Don’t fall victim to a crime this holiday season

Dec 11, 2015 | By Patricia L. Harman, PropertyCasualty360.com

Placing your tree in front of a door or window gives would-be thieves a clear view of what's underneath. (Photo: Thinkstock)
Placing your tree in front of a door or window gives would-be thieves a clear view of what’s underneath. (Photo: Thinkstock)

The busy holiday season provides numerous chances for crimes of opportunity.

From robberies to identity theft, criminals are looking for ways to steal your gifts, credit card information, cars and anything else they can take easily.

Safety starts at home

Allstate Insurance says that burglaries increase by 11% during the holidays, and property stolen from vehicles increases 17%.

And there are some risky behaviors that can increase the chances of a robbery claim. More than 50% of Americans say they have left a door unlocked for a friend or family member and 52% have left a key hidden somewhere. This also means easy access for would-be burglars.

Frequently, Christmas trees are near doors or windows, providing burglars with a clear view of the presents under the tree. Consider storing gifts out of sight and putting them under the tree Christmas Eve to make them less enticing to thieves. Use timers for lights throughout the house to make the home appear occupied and help keep robbers away. Make sure doors and windows are locked before leaving or going to bed.

While you’re spreading some holiday cheer this season, don’t forget to take these precautions to avoid becoming an unintended victim.

Online shopper

(Photo: Thinkstock)

Online savvy

Posting travel plans on social media can tip off would-be burglars of your plans in advance. Make sure family members don’t post when you will be gone and where you will be for the holidays. Also consider turning off the GPS locator on your phone when posting photos online.

Beware of scam emails either offering amazing discounts or soliciting your contributions to a “worthwhile” cause. Phishing emails increase significantly this time of year and their primary purpose is to get your personal information or access the data on your computer.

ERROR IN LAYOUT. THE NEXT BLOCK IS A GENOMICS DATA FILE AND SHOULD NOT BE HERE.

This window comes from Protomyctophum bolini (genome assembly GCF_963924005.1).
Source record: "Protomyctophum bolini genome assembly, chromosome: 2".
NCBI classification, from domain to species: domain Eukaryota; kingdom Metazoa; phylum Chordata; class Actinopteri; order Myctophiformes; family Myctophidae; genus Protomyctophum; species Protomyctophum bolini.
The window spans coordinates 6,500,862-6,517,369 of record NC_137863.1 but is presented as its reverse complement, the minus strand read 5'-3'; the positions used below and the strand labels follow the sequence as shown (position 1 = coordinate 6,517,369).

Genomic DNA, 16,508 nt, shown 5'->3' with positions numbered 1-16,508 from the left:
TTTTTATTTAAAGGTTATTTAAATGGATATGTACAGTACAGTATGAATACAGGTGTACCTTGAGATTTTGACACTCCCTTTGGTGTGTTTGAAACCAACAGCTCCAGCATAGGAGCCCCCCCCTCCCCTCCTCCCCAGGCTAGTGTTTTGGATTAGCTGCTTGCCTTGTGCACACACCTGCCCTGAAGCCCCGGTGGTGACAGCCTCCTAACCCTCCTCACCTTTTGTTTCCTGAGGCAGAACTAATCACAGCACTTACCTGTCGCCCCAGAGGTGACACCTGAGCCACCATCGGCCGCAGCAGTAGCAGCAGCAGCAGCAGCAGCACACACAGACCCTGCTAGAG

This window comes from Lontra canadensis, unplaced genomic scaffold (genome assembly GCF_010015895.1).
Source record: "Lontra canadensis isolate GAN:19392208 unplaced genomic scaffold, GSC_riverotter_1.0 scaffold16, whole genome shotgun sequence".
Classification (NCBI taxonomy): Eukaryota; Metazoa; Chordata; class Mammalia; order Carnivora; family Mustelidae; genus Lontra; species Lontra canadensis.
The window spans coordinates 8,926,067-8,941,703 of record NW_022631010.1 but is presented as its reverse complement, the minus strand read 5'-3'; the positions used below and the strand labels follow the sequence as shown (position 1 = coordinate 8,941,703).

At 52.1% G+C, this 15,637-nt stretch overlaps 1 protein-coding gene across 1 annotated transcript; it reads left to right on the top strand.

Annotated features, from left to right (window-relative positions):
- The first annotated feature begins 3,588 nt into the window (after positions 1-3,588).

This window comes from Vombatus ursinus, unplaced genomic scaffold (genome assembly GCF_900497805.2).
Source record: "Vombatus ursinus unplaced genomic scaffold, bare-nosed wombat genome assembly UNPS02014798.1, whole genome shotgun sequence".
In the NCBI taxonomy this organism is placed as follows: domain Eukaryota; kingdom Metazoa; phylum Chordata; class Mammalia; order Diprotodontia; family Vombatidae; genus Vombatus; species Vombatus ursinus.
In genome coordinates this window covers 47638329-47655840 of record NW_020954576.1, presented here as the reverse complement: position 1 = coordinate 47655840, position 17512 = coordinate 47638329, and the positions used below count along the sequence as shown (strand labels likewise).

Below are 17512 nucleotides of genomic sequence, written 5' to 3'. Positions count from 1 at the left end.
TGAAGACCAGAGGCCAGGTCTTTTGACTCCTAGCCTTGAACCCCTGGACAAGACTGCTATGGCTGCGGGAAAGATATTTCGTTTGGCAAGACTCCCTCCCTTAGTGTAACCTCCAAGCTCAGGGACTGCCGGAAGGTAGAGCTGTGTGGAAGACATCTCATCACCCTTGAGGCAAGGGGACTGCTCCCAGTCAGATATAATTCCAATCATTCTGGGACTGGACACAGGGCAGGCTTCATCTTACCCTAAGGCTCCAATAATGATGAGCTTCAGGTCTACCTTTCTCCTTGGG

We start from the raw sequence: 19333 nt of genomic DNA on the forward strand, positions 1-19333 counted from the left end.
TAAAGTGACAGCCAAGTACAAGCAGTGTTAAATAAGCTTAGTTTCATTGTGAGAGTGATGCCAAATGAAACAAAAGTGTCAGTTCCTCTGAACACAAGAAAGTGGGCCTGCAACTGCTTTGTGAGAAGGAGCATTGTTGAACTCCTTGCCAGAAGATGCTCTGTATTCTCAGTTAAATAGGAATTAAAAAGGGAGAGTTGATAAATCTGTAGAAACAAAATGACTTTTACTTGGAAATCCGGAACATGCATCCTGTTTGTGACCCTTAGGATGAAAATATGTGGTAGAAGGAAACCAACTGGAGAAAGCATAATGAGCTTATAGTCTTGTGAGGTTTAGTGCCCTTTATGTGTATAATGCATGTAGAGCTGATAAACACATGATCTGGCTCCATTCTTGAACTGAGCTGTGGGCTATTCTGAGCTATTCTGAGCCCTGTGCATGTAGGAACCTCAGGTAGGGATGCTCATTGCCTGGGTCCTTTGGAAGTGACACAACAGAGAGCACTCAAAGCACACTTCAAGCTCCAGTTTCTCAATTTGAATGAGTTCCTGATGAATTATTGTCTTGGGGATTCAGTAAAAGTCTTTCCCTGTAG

Make sure to keep passwords secure and consider using just one credit card for online purchases. Monitor the account to ensure that no unauthorized purchases have been charged to the card. Credit cards offer more protection for online shopping than debit cards. Use secure websites for purchases and look for the padlock icon or the “https” in the URL address.

Check out any online business through the Better Business Bureau, or at the very least, read the reviews from other shoppers before making a purchase. Stick to reputable dealers before buying and recognized nonprofits when making a contribution.

Allstate says that 67% of adults admit to having valuables delivered to their homes while they’re not there and 86% said they have experienced the theft of packages during the holidays. If you won’t be home, have your packages delivered to work or to a trusted neighbor or friend.

busy shopper

(Photo: Thinkstock)

Safer shopping

There is so much going on at a shopping mall during the holidays, and all of the chaos provides the perfect cover for thieves who need to blend into the background.

Shoppers who are talking or texting on their cellphones make easy targets for criminals because they’re not aware of their surroundings. Pay attention to where you are and who is around you, both inside and outside of the shopping area.

The National Crime Prevention Council (NCPC) recommends not buying more than you can easily carry — or take a friend along to provide an extra pair of hands. If you’re by yourself, ask a store clerk or security guard to help get the packages to the car.

Have your keys out before you get to the vehicle, and check the area surrounding the car and the back seat before entering. Parking in a well-lit area allows you to see anyone who might be loitering around the car.

If you’re going to multiple stores, don’t leave packages out in the open — either put them in the trunk or cover them in some manner. According to Allstate, 60% of shoppers have left valuables in their cars, and 6% have experienced a car break-in during the holidays.

Today’s technology makes it much easier for thieves to steal your credit card information. The NCPC says to wait until you’re ready to make a purchase to pull out your credit card. If you’re using a debit card, cover the keypad so people nearby can’t see your PIN.

The holidays are a wonderful time of the year, and by taking a few practical precautions, you can make it harder for the Grinch to steal more than the joy of the season.